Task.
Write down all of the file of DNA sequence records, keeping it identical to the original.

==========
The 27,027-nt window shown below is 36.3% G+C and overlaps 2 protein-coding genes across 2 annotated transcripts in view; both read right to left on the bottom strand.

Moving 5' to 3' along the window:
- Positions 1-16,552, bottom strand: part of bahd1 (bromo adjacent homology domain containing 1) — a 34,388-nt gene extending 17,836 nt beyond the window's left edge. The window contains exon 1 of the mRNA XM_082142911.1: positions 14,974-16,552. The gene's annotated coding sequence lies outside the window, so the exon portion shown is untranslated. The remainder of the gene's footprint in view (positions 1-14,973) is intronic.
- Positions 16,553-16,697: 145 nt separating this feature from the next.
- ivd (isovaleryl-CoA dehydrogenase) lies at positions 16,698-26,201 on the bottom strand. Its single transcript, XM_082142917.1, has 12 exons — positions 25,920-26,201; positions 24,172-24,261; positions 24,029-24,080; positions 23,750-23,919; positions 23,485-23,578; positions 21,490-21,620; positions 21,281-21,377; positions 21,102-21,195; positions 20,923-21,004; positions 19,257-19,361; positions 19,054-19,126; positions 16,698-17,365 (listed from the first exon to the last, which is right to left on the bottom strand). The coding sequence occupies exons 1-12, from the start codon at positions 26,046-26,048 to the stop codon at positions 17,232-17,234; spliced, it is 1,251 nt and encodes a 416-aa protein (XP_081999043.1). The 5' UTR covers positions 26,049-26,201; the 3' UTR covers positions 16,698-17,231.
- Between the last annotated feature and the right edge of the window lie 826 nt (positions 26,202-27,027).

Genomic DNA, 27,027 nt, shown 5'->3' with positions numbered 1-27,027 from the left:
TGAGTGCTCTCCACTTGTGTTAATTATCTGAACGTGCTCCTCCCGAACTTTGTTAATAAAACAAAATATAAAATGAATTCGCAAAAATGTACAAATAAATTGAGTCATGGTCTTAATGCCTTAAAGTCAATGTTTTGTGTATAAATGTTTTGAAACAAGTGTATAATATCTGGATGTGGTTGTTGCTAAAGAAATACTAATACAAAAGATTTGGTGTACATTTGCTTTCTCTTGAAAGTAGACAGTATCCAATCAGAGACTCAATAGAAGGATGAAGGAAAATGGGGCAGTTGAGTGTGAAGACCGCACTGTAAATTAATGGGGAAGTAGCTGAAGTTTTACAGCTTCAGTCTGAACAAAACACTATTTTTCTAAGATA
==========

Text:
The 27,027-nt window shown below is 36.3% G+C and overlaps 2 protein-coding genes across 2 annotated transcripts in view; both read right to left on the bottom strand.

Moving 5' to 3' along the window:
- Positions 1-16,552, bottom strand: part of bahd1 (bromo adjacent homology domain containing 1) — a 34,388-nt gene extending 17,836 nt beyond the window's left edge. The window contains exon 1 of the mRNA XM_082142911.1: positions 14,974-16,552. The gene's annotated coding sequence lies outside the window, so the exon portion shown is untranslated. The remainder of the gene's footprint in view (positions 1-14,973) is intronic.
- Positions 16,553-16,697: 145 nt separating this feature from the next.
- ivd (isovaleryl-CoA dehydrogenase) lies at positions 16,698-26,201 on the bottom strand. Its single transcript, XM_082142917.1, has 12 exons — positions 25,920-26,201; positions 24,172-24,261; positions 24,029-24,080; positions 23,750-23,919; positions 23,485-23,578; positions 21,490-21,620; positions 21,281-21,377; positions 21,102-21,195; positions 20,923-21,004; positions 19,257-19,361; positions 19,054-19,126; positions 16,698-17,365 (listed from the first exon to the last, which is right to left on the bottom strand). The coding sequence occupies exons 1-12, from the start codon at positions 26,046-26,048 to the stop codon at positions 17,232-17,234; spliced, it is 1,251 nt and encodes a 416-aa protein (XP_081999043.1). The 5' UTR covers positions 26,049-26,201; the 3' UTR covers positions 16,698-17,231.
- Between the last annotated feature and the right edge of the window lie 826 nt (positions 26,202-27,027).

Genomic DNA, 27,027 nt, shown 5'->3' with positions numbered 1-27,027 from the left:
TGAGTGCTCTCCACTTGTGTTAATTATCTGAACGTGCTCCTCCCGAACTTTGTTAATAAAACAAAATATAAAATGAATTCGCAAAAATGTACAAATAAATTGAGTCATGGTCTTAATGCCTTAAAGTCAATGTTTTGTGTATAAATGTTTTGAAACAAGTGTATAATATCTGGATGTGGTTGTTGCTAAAGAAATACTAATACAAAAGATTTGGTGTACATTTGCTTTCTCTTGAAAGTAGACAGTATCCAATCAGAGACTCAATAGAAGGATGAAGGAAAATGGGGCAGTTGAGTGTGAAGACCGCACTGTAAATTAATGGGGAAGTAGCTGAAGTTTTACAGCTTCAGTCTGAACAAAACACTATTTTTCTAAGATA